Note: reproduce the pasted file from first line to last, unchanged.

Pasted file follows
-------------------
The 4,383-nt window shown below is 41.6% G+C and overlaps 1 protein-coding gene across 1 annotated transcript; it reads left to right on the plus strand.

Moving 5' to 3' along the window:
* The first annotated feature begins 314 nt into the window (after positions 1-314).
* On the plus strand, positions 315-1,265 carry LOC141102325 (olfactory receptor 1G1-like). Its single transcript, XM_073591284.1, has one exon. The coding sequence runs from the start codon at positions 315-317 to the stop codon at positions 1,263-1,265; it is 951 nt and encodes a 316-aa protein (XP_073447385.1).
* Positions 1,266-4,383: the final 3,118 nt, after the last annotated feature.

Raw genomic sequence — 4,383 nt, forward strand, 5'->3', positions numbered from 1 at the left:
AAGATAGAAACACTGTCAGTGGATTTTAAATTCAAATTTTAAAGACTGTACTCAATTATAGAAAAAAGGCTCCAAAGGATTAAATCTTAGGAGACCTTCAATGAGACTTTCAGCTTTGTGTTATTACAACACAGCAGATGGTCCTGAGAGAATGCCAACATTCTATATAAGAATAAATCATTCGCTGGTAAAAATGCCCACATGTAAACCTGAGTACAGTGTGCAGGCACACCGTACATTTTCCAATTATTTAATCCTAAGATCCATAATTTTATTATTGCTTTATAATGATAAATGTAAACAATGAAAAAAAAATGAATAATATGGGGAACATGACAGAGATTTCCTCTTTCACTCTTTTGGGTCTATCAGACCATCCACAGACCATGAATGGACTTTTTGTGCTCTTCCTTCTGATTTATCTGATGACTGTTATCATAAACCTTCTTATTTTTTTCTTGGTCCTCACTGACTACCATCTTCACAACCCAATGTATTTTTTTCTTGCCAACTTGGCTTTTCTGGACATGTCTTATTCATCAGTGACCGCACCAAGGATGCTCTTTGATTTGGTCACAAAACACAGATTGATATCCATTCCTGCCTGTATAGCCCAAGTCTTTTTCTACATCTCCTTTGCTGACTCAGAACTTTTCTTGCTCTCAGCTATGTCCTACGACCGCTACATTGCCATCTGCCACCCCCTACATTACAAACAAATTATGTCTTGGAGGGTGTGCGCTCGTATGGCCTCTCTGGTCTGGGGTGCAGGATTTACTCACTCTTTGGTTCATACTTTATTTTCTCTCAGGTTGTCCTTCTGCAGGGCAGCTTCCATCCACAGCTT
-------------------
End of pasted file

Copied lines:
The 4,383-nt window shown below is 41.6% G+C and overlaps 1 protein-coding gene across 1 annotated transcript; it reads left to right on the plus strand.

Moving 5' to 3' along the window:
* The first annotated feature begins 314 nt into the window (after positions 1-314).
* On the plus strand, positions 315-1,265 carry LOC141102325 (olfactory receptor 1G1-like). Its single transcript, XM_073591284.1, has one exon. The coding sequence runs from the start codon at positions 315-317 to the stop codon at positions 1,263-1,265; it is 951 nt and encodes a 316-aa protein (XP_073447385.1).
* Positions 1,266-4,383: the final 3,118 nt, after the last annotated feature.

Raw genomic sequence — 4,383 nt, forward strand, 5'->3', positions numbered from 1 at the left:
AAGATAGAAACACTGTCAGTGGATTTTAAATTCAAATTTTAAAGACTGTACTCAATTATAGAAAAAAGGCTCCAAAGGATTAAATCTTAGGAGACCTTCAATGAGACTTTCAGCTTTGTGTTATTACAACACAGCAGATGGTCCTGAGAGAATGCCAACATTCTATATAAGAATAAATCATTCGCTGGTAAAAATGCCCACATGTAAACCTGAGTACAGTGTGCAGGCACACCGTACATTTTCCAATTATTTAATCCTAAGATCCATAATTTTATTATTGCTTTATAATGATAAATGTAAACAATGAAAAAAAAATGAATAATATGGGGAACATGACAGAGATTTCCTCTTTCACTCTTTTGGGTCTATCAGACCATCCACAGACCATGAATGGACTTTTTGTGCTCTTCCTTCTGATTTATCTGATGACTGTTATCATAAACCTTCTTATTTTTTTCTTGGTCCTCACTGACTACCATCTTCACAACCCAATGTATTTTTTTCTTGCCAACTTGGCTTTTCTGGACATGTCTTATTCATCAGTGACCGCACCAAGGATGCTCTTTGATTTGGTCACAAAACACAGATTGATATCCATTCCTGCCTGTATAGCCCAAGTCTTTTTCTACATCTCCTTTGCTGACTCAGAACTTTTCTTGCTCTCAGCTATGTCCTACGACCGCTACATTGCCATCTGCCACCCCCTACATTACAAACAAATTATGTCTTGGAGGGTGTGCGCTCGTATGGCCTCTCTGGTCTGGGGTGCAGGATTTACTCACTCTTTGGTTCATACTTTATTTTCTCTCAGGTTGTCCTTCTGCAGGGCAGCTTCCATCCACAGCTT